More worryingly, the rate of contraction in Germany's private sector accelerated slightly this month, with flash estimate of the Markit composite PMI falling to 43.4 from the seven-month high of 44.0 in May.The flash estimate for the manufacturing PMI index rose to 40.5 from 39.6 in May, but the flash services PMI reading fell to 44.3 from 45.2 last month. And in the manufacturing sector the ratio of new orders to stocks of finished goods fell back to 1.12 after rising to 1.18 in May. Which effectively means inventories started to rise again.

French Economy On The Mend

On the other hand, conditions in the French improved for the fourth straight month in June, helped by much slower falls in the level of new orders. The flash estimate for the Markit/CDAF PMI rose to 47.7 in June compared with 46.6 in May.

The key to the improvement - according to Markit - was a sharp jump in the composite new orders index, which hit 48.3 compared to May's reading of 45.3, suggesting that demand in the euro zone's second largest economy is steadily on the mend. "The composite new orders index is getting close to stabilisation. We're still very much on course for a strong easing and it does suggest that by the end of the year we could be seeing growth again in France," according to Chris Williamson, chief economist at Markit.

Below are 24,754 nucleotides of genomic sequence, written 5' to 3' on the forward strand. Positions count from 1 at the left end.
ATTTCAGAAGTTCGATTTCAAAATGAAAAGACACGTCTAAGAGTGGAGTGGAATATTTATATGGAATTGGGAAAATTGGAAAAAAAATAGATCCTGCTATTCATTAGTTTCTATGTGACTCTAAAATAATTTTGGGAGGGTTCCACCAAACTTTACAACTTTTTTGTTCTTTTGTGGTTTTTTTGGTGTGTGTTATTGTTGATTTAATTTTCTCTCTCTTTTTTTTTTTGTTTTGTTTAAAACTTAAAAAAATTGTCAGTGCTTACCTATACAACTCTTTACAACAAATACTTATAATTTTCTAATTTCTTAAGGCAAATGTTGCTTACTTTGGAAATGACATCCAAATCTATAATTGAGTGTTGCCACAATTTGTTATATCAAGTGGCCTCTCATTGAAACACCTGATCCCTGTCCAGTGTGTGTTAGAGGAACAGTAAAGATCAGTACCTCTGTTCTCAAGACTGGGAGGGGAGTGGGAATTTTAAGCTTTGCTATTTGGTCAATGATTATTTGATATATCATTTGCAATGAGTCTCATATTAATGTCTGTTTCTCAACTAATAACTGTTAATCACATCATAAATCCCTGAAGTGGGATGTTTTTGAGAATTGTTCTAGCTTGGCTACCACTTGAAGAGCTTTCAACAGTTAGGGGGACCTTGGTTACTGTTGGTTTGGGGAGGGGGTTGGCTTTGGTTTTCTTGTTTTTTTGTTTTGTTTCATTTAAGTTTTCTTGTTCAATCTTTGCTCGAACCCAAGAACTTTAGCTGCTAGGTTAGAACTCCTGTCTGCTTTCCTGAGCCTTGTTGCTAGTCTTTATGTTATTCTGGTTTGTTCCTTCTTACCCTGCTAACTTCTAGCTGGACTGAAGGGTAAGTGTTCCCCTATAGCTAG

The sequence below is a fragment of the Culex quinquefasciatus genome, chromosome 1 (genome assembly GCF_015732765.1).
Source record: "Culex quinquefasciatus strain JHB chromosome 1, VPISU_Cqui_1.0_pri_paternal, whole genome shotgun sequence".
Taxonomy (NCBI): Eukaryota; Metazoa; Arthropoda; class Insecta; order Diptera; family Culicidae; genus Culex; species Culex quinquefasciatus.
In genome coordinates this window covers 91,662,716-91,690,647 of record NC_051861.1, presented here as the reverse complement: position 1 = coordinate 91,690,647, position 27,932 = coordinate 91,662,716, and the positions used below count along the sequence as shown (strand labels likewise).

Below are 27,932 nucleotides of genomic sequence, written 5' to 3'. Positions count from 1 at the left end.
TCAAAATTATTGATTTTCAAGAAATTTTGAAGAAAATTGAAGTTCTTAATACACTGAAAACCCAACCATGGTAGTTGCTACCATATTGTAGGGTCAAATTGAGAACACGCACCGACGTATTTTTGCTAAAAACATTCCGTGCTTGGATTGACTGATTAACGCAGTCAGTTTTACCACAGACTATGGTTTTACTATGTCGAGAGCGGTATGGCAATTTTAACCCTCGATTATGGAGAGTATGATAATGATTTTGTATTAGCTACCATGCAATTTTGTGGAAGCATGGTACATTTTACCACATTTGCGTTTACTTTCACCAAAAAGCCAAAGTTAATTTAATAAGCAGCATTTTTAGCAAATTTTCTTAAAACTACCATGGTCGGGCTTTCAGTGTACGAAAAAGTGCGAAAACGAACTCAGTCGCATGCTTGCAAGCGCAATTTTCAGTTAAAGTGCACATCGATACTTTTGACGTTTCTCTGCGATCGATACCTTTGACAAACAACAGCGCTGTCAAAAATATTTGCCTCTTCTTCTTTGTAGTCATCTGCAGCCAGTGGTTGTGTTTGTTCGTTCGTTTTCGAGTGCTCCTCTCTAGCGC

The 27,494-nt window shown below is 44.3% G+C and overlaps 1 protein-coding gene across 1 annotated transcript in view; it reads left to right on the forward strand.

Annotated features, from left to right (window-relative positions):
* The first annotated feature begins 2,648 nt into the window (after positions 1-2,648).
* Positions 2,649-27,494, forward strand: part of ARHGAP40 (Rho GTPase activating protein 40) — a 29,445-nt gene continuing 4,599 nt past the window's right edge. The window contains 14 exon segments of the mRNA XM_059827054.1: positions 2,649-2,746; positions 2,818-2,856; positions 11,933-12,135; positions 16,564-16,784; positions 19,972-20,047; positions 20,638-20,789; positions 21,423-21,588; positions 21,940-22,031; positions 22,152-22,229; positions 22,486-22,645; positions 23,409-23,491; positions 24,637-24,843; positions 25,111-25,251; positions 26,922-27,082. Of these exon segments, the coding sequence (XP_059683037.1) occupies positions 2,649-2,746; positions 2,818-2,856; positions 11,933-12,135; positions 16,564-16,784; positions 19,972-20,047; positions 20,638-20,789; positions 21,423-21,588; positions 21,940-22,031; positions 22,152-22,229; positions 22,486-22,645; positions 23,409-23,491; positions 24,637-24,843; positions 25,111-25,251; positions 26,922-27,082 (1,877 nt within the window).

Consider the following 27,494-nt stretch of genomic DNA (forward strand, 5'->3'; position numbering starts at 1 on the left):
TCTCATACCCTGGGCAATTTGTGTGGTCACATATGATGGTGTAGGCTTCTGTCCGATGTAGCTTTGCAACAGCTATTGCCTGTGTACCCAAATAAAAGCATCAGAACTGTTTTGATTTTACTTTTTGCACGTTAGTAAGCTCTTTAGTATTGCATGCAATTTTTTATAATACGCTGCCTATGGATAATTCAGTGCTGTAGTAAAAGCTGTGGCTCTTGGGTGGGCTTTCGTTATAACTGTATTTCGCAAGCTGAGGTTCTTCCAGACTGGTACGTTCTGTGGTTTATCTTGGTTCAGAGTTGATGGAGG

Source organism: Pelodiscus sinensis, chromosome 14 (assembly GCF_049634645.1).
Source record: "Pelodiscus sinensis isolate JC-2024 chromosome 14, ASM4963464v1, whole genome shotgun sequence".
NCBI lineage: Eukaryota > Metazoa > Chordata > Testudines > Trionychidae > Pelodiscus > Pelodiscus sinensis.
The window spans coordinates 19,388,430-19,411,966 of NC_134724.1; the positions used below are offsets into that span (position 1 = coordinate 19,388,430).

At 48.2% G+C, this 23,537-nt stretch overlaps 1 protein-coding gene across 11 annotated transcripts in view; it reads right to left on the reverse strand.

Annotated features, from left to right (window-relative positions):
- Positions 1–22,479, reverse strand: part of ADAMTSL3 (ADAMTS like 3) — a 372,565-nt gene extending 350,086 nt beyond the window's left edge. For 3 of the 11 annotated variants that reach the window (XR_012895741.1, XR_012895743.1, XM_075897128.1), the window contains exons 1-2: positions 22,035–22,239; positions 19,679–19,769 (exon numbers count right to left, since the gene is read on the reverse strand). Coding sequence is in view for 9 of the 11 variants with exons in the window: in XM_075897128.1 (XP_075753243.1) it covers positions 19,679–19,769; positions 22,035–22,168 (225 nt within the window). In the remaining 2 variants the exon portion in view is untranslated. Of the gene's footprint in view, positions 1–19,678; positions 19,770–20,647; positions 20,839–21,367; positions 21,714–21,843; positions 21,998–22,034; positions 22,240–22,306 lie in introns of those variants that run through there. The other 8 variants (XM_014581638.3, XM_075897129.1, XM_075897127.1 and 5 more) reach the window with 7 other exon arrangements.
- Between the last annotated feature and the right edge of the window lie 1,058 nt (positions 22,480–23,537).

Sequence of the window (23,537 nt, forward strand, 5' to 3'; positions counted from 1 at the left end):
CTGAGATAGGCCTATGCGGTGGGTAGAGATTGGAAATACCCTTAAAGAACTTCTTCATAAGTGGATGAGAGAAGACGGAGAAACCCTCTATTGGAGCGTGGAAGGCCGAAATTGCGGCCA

The June manufacturing PMI rose to 45.5 from 43.3, the slowest pace of contraction in activity since August last year. However, Markit cautioned against taking an overly optimistic view of the data, stressing that conditions in the French economy remain fragile, and recovery is likely to be unstable.

Just how fragile was emphasised by the fact that the services sector PMI slipped back to 47.5 from 48.3 in May, following three consecutive monthly increases.

And just to underline the fragility part, we learnt today that spending by French consumers on manufactured goods fell in May, led by a sharp drop in purchases of clothing and household goods, according to the statistics office INSEE today (Tuesday). Consumer spending fell 0.2 percent month-on-month in May, well below a consensus forecast for a rise of 0.2 percent. Total consumption in May was down 1.6 percent compared to May 2008.

That having been said, I have no doubt, and unequivocally, to say that as far as I am concerned France is the strongest (or least weak) economy among the EU big five (France, Germany, the UK, Italy and Spain) at the moment.